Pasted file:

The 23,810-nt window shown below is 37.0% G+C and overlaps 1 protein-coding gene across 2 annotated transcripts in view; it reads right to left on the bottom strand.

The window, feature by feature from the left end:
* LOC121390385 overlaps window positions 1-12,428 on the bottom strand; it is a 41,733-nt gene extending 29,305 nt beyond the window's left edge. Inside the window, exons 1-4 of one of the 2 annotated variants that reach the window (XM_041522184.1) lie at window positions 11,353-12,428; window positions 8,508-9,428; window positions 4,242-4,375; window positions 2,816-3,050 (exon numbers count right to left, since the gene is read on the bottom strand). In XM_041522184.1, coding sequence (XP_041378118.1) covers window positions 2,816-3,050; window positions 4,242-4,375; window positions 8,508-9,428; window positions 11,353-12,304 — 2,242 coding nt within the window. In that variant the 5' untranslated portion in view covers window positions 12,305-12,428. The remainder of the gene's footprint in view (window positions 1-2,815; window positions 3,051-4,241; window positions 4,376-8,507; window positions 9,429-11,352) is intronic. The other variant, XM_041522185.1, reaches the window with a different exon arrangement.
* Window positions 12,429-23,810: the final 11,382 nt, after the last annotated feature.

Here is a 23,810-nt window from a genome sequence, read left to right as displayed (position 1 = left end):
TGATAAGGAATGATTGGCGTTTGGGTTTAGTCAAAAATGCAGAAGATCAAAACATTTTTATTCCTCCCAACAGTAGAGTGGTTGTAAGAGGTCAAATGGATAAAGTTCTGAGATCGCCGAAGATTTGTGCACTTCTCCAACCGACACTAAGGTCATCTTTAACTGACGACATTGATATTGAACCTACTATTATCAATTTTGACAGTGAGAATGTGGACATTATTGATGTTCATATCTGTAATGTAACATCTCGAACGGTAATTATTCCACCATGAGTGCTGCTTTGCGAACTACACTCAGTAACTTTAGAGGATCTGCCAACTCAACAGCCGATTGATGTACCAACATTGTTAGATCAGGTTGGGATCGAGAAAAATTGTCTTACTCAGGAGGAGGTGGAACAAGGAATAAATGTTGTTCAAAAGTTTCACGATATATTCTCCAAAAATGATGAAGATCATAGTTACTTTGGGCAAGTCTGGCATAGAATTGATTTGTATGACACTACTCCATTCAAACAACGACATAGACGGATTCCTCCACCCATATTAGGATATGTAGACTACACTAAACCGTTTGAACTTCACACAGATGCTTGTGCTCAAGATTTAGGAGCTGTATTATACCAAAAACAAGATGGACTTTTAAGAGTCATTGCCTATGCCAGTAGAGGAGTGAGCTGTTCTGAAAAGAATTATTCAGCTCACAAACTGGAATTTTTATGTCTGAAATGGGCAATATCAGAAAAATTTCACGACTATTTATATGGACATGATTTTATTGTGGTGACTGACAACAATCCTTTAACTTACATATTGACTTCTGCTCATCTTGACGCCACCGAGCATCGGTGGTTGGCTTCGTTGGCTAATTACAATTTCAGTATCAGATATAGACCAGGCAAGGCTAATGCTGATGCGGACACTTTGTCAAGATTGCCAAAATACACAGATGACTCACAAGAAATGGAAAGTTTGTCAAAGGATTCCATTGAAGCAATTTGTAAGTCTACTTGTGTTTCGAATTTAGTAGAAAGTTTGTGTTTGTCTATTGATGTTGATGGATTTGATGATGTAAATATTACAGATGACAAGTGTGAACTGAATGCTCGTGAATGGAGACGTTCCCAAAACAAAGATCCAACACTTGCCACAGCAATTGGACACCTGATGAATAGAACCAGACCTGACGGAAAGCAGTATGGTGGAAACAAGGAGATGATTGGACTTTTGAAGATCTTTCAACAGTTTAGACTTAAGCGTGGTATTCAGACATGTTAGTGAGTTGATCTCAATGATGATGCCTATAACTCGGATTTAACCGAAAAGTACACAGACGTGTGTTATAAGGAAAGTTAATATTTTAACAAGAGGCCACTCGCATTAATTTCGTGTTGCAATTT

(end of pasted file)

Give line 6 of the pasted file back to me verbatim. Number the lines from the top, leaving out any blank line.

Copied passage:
TGATAAGGAATGATTGGCGTTTGGGTTTAGTCAAAAATGCAGAAGATCAAAACATTTTTATTCCTCCCAACAGTAGAGTGGTTGTAAGAGGTCAAATGGATAAAGTTCTGAGATCGCCGAAGATTTGTGCACTTCTCCAACCGACACTAAGGTCATCTTTAACTGACGACATTGATATTGAACCTACTATTATCAATTTTGACAGTGAGAATGTGGACATTATTGATGTTCATATCTGTAATGTAACATCTCGAACGGTAATTATTCCACCATGAGTGCTGCTTTGCGAACTACACTCAGTAACTTTAGAGGATCTGCCAACTCAACAGCCGATTGATGTACCAACATTGTTAGATCAGGTTGGGATCGAGAAAAATTGTCTTACTCAGGAGGAGGTGGAACAAGGAATAAATGTTGTTCAAAAGTTTCACGATATATTCTCCAAAAATGATGAAGATCATAGTTACTTTGGGCAAGTCTGGCATAGAATTGATTTGTATGACACTACTCCATTCAAACAACGACATAGACGGATTCCTCCACCCATATTAGGATATGTAGACTACACTAAACCGTTTGAACTTCACACAGATGCTTGTGCTCAAGATTTAGGAGCTGTATTATACCAAAAACAAGATGGACTTTTAAGAGTCATTGCCTATGCCAGTAGAGGAGTGAGCTGTTCTGAAAAGAATTATTCAGCTCACAAACTGGAATTTTTATGTCTGAAATGGGCAATATCAGAAAAATTTCACGACTATTTATATGGACATGATTTTATTGTGGTGACTGACAACAATCCTTTAACTTACATATTGACTTCTGCTCATCTTGACGCCACCGAGCATCGGTGGTTGGCTTCGTTGGCTAATTACAATTTCAGTATCAGATATAGACCAGGCAAGGCTAATGCTGATGCGGACACTTTGTCAAGATTGCCAAAATACACAGATGACTCACAAGAAATGGAAAGTTTGTCAAAGGATTCCATTGAAGCAATTTGTAAGTCTACTTGTGTTTCGAATTTAGTAGAAAGTTTGTGTTTGTCTATTGATGTTGATGGATTTGATGATGTAAATATTACAGATGACAAGTGTGAACTGAATGCTCGTGAATGGAGACGTTCCCAAAACAAAGATCCAACACTTGCCACAGCAATTGGACACCTGATGAATAGAACCAGACCTGACGGAAAGCAGTATGGTGGAAACAAGGAGATGATTGGACTTTTGAAGATCTTTCAACAGTTTAGACTTAAGCGTGGTATTCAGACATGTTAGTGAGTTGATCTCAATGATGATGCCTATAACTCGGATTTAACCGAAAAGTACACAGACGTGTGTTATAAGGAAAGTTAATATTTTAACAAGAGGCCACTCGCATTAATTTCGTGTTGCAATTT